Finding a movie that accurately depicts the high school experience is rare, but “Moxie,” a drama directed by Amy Pohler that debuted on Netflix on March 3, accomplishes just this. The story is told from the perspective of a high school girl who is becoming increasingly aware of the patriarchal values perpetuated in her high school and her everyday life.
The student, 16-year-old Vivian, is a shy, overlooked young girl who creates a revolution by leaving feminist pamphlets challenging the school’s unfair norms in the school bathroom. The classic contrast between the timid protagonist and the powerful, fearless alter ego plays out and Vivian eventually reveals herself as Moxie, also the title of her pamphlet.
I found the dialogue between students and the patriarchal ideals that the young women had to battle in the movie very accurate to what I and other young women face today, in high school.
I was able to see parallels between my life in the seemingly insignificant events that undermine young women throughout the story. “Moxie” illustrates today’s struggle of being a high- school girl in the most realistic way I have ever seen.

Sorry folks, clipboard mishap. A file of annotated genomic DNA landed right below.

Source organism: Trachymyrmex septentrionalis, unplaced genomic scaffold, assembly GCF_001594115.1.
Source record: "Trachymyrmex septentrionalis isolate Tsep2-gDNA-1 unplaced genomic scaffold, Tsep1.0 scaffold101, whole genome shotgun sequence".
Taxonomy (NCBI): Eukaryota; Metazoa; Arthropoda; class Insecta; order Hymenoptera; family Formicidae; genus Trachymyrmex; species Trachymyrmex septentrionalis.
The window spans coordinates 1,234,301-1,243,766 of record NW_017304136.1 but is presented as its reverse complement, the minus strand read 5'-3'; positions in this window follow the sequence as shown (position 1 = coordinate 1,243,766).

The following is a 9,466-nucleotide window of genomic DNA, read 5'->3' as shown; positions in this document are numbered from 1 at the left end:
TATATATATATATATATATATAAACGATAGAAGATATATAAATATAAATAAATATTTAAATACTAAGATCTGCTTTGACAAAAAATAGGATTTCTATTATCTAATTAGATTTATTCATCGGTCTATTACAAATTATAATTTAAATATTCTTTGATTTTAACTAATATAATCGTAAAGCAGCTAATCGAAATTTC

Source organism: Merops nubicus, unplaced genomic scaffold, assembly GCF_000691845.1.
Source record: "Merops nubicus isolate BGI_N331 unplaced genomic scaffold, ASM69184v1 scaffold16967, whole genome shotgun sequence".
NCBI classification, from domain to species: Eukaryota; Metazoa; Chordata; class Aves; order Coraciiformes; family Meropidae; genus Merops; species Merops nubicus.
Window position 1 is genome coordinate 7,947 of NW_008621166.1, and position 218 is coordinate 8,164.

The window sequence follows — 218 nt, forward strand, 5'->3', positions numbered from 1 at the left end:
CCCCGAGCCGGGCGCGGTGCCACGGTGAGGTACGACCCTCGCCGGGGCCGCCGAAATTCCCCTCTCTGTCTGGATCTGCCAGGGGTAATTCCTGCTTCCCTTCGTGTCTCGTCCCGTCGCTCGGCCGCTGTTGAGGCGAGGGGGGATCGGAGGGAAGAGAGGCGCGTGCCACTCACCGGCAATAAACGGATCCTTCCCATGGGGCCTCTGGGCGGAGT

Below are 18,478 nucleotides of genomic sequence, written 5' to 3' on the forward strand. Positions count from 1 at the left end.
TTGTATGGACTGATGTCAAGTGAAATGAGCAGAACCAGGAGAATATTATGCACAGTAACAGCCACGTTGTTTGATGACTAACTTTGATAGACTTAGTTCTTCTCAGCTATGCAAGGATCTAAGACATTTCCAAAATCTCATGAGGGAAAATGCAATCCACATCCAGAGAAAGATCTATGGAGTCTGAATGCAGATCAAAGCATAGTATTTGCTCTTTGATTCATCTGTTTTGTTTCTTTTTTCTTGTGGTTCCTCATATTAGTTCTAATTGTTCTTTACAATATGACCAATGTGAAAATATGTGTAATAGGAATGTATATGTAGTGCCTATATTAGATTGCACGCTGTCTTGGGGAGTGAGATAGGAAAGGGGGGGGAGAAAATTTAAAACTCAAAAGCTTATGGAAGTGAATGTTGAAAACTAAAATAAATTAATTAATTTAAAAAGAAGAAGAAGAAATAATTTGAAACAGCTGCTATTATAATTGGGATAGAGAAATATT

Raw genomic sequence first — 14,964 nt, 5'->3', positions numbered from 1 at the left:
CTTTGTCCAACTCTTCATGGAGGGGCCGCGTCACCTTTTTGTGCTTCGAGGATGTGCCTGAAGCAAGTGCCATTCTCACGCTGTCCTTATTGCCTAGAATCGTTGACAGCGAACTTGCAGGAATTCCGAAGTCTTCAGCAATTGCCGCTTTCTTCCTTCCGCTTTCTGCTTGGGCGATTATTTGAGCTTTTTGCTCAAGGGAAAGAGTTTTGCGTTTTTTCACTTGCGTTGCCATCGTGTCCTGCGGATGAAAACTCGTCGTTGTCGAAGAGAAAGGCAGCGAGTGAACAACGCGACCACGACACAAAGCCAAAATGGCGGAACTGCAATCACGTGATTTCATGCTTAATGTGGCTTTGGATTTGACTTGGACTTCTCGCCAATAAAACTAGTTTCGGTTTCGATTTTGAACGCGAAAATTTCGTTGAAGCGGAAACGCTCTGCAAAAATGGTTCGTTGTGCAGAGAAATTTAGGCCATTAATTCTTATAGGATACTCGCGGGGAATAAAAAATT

Although the buildup of issues that Vivian and her female classmates face, thus creating the platform for Moxie, was well done, the movie solved the “issue” in an expedient manner. “Moxie” superficially adds LGBTQ + representation in a significantly underdeveloped way.
The movie swiftly ends after a classmate comes forward about her experience with sexual assault. The final scene is a montage of the girls dancing together, having found new friendships through Moxie. The montage is awkwardly placed right after the student shares her experience, insinuating that all of the real problems that the movie has brought up have been addressed and resolved.
“Moxie” illustrates today’s challenges of being a high school girl in a remarkably realistic manner, yet the conclusion of the said challenges feels artificial and slightly rushed.